Pvt. Edward F. Plodzien

    Pvt. Edward Plodzien was born on September 24, 1918, in Chicago, Illinois, to Martin Plodzien & Agnes Zachara-Plodzien.  With his two sisters, he grew up at 1320 West Julian Street in Chicago.  He attended high school for one year before leaving and going to work in a tannery as a mill hand.
    With his two friends, Steve Gados and Mike Wepsiec, he joined the Illinois National Guard's tank company in Maywood.  The reason he did this is that a draft act was just passed and the friends knew they would be drafted.  They also knew that the tank company would be federalized and after one year of service, they would be done with their military commitment. 
    In September 1940, the tank company was designated B Company, 192nd Tank Battalion.  On November 25, 1940, the members of the company reported to the armory in Maywood.  Two days later, they march down Madison Street to Fifth Avenue and north to the Chicago & North Western Train Station.  They traveled to Fort Knox, Kentucky, with the members of A Company, 192nd Tank Company.
    The members of the battalion attended various schools at Ft. Knox and learned to operate the battalion's equipment.  Near the end of the summer of 1941, they were sent  to Camp Polk, Louisiana, where they took part in maneuvers.  The maneuvers were suddenly canceled after the Red Army, which they were part of, broken through the Blue Army's lines and on their way to overrun General George Patton's headquarters.
    After the maneuvers, the battalion remained behind at the base instead of returning to Ft. Knox.  The company members had no idea why they were being held at the fort.  On the side of a hill, they were informed they were being sent overseas.  Those men 29 years or older were allowed to resign from federal service.  Replacements for these men came from the 753rd Tank Battalion.  The code name for the move was "PLUM."  Within hours, most of them had figured out PLUM stood for Philippines, Luzon, Manila.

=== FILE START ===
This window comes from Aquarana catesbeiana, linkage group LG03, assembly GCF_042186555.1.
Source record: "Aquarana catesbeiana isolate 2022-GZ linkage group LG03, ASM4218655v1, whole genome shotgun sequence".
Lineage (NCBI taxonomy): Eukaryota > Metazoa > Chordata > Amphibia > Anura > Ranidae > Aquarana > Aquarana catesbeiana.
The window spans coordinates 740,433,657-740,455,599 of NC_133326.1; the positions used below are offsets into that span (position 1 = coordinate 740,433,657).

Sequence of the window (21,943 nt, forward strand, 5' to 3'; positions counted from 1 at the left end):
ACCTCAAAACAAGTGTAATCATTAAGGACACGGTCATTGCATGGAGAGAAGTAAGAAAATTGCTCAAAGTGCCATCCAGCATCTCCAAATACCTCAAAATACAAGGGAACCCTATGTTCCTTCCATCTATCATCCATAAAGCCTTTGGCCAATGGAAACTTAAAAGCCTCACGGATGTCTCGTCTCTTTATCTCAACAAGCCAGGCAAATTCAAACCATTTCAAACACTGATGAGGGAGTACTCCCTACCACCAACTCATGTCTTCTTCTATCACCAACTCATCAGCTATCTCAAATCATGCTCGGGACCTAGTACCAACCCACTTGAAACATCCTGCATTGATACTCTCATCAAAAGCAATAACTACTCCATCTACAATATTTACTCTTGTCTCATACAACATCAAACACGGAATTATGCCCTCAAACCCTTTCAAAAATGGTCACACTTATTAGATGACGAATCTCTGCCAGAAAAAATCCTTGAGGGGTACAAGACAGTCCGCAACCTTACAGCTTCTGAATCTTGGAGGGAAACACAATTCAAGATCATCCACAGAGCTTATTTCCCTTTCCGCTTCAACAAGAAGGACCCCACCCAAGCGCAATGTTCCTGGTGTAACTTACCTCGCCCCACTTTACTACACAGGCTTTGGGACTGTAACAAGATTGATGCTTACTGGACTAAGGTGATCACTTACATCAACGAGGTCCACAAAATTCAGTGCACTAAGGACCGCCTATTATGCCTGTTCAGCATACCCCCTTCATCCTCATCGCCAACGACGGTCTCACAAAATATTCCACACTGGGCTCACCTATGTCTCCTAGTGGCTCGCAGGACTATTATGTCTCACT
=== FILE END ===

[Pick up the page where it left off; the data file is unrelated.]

After the companies were brought up to strength with replacements for the men released from federal service, the battalion was equipped with new tanks and halftracks.  The battalion traveled over three different railroad routes to Angel Island in San Francisco Bay. 
    On the island, the soldiers were inoculated and received physicals.  Those who had minor medical issues were held back and scheduled to rejoin the battalion at a later date. 

    The 192nd was boarded onto the U.S.A.T. Hugh L. Scott and sailed from San Francisco on Monday, October 27th, for Hawaii as part of a three ship convoy.  For many, it would be the last time that they would ever see the United States.  The battalion arrived at Honolulu on Sunday, November 2nd. 
The soldiers were given leaves so they could see the island.  On Tuesday, November 4th, the ships sailed for Guam.
At one point, the ships passed an island at night.  While they passed the island, they did so in total blackout.  This for many of the soldiers was a sign that they were being sent into harm's way.  When they arrived at Guam, the ships took on water, bananas, coconuts, and vegetables.  The ships sailed the same day for Manila and entered Manila Bay on Thursday, November 20th.  They docked at Pier 7 and the soldiers were taken by bus to Ft. Stotsenburg.  
Ironically, it was the day the National Guard members of the battalion had originally been scheduled to be released from federal service.
    Seventeen days before the Japanese attack on Pearl Harbor, the members of 192nd arrived in Manila.  The battalion was deployed Fort Stotsenburg. 
At the fort, they were greeted by Gen. Edward King.  The general apologized that the men had to live in tents along the main road between the fort and Clark Airfield.  He made sure that they all received Thanksgiving Dinner before he went to have his own.  Ironically, November 20th was the date that the National Guard members of the battalion had expected to be released from federal service.  They spent the next seven days preparing their equipment for use in the maneuvers they expected to take part in.
    The morning of December 8, 1941, the tankers were ordered to the perimeter of Clark Airfield.  Early that morning, the news of the Japanese attack on Pearl Harbor had reached the Philippines.  The tankers were ordered to the perimeter of Clark Airfield to guard against Japanese paratroopers.  As they sat on their tanks, they watched American planes fill the sky.  At noon, every plane landed.